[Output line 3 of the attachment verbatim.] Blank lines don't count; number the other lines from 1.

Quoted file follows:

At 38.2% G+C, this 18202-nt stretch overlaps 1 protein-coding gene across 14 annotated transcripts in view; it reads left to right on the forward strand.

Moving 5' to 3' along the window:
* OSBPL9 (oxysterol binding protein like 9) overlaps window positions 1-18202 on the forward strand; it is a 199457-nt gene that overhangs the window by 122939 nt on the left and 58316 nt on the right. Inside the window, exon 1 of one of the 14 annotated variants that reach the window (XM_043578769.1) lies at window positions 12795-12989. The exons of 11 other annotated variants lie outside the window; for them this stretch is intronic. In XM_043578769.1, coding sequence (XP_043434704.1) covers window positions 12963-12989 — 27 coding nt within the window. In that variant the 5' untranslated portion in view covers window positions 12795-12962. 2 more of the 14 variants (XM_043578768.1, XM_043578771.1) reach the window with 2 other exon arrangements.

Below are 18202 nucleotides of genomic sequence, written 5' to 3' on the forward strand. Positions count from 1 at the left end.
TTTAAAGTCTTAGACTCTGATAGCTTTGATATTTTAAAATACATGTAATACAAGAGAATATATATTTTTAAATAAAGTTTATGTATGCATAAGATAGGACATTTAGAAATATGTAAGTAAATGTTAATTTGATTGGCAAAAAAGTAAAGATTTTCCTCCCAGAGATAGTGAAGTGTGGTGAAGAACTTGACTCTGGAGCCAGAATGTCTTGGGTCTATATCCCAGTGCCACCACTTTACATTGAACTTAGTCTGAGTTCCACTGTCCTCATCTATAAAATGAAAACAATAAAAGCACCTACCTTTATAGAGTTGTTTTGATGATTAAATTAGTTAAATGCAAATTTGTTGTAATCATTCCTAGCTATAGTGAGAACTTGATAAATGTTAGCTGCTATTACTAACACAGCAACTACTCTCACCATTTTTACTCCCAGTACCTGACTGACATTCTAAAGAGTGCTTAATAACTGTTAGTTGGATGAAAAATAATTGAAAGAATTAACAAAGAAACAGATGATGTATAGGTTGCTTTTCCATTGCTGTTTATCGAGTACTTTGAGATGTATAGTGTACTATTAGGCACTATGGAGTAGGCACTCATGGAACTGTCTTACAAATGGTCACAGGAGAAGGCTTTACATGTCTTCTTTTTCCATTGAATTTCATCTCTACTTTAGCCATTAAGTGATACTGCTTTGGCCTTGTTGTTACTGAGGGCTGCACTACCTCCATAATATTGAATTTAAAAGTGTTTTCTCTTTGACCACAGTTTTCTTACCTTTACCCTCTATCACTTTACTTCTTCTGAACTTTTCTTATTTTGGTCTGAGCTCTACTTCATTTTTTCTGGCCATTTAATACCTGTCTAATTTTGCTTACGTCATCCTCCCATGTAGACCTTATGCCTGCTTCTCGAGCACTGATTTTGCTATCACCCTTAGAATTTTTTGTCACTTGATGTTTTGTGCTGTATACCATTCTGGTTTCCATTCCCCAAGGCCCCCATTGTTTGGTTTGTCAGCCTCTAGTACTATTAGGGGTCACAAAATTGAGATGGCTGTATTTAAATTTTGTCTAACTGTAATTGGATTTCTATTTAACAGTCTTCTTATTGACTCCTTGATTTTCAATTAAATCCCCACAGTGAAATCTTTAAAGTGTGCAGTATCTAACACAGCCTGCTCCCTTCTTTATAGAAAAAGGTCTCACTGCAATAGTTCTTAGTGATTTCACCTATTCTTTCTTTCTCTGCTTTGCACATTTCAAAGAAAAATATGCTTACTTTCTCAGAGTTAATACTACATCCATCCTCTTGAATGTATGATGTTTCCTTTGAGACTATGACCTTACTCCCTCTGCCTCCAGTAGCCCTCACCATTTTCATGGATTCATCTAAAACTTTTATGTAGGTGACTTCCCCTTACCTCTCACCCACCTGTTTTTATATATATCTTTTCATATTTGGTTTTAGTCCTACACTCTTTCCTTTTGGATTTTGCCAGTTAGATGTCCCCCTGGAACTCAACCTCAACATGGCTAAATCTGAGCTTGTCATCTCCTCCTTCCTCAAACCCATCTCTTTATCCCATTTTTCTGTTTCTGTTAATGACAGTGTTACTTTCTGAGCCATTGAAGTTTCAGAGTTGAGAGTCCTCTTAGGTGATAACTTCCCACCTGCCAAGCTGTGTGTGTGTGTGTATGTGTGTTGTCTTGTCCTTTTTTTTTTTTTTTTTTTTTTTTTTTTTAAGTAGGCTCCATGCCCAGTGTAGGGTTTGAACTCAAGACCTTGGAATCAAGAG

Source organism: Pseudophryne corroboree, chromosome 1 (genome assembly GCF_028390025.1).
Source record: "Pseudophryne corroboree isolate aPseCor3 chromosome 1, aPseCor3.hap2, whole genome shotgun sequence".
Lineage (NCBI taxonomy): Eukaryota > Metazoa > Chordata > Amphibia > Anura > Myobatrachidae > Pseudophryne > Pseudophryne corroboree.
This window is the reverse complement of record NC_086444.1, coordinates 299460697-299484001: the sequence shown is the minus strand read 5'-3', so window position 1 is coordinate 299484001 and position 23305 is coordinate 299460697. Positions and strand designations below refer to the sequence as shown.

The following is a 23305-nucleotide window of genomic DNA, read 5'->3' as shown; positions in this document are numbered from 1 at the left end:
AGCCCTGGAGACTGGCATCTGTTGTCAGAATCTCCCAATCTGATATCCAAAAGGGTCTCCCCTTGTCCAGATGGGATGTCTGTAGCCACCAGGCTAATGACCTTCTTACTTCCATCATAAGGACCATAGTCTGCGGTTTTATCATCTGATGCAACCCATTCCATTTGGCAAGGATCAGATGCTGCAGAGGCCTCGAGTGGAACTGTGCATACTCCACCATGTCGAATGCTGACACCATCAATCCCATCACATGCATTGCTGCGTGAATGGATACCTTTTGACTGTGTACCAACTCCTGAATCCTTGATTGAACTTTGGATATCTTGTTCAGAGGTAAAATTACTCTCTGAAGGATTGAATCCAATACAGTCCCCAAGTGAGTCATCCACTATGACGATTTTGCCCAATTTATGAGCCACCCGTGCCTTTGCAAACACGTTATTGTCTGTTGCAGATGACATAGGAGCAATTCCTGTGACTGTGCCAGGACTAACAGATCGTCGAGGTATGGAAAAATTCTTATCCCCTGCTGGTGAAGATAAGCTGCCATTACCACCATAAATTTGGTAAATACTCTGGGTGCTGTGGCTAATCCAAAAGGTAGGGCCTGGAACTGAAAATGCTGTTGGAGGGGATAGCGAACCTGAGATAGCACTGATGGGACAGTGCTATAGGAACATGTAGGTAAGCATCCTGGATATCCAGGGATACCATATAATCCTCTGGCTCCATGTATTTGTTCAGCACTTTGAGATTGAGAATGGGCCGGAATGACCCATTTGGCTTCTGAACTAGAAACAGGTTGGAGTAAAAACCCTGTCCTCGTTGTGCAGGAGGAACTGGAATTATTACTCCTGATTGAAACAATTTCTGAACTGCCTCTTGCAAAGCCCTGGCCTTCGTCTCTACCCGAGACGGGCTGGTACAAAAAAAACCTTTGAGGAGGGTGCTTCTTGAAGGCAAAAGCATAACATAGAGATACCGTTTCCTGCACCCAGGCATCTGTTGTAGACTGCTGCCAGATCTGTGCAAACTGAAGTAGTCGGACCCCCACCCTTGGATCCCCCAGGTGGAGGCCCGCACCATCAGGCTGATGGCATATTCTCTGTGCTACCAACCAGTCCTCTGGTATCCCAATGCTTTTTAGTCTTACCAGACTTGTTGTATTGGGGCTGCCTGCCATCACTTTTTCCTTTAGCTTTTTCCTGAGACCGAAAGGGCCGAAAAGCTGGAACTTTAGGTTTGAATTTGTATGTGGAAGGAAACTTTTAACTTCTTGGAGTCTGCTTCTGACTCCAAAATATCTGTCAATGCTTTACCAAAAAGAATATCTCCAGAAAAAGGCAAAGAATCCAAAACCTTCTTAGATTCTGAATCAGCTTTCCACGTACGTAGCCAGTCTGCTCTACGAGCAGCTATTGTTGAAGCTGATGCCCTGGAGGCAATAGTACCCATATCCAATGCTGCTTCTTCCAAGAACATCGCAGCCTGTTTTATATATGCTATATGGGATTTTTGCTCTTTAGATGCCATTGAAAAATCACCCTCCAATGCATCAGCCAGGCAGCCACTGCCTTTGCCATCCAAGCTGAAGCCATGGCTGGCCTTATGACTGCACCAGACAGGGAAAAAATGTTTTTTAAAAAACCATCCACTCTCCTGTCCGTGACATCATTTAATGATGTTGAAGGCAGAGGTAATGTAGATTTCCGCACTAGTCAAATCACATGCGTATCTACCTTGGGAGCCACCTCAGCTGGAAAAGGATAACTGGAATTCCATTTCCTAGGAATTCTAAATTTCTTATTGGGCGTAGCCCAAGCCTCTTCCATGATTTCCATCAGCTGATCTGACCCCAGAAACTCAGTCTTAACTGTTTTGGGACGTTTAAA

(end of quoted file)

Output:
* OSBPL9 (oxysterol binding protein like 9) overlaps window positions 1-18202 on the forward strand; it is a 199457-nt gene that overhangs the window by 122939 nt on the left and 58316 nt on the right. Inside the window, exon 1 of one of the 14 annotated variants that reach the window (XM_043578769.1) lies at window positions 12795-12989. The exons of 11 other annotated variants lie outside the window; for them this stretch is intronic. In XM_043578769.1, coding sequence (XP_043434704.1) covers window positions 12963-12989 — 27 coding nt within the window. In that variant the 5' untranslated portion in view covers window positions 12795-12962. 2 more of the 14 variants (XM_043578768.1, XM_043578771.1) reach the window with 2 other exon arrangements.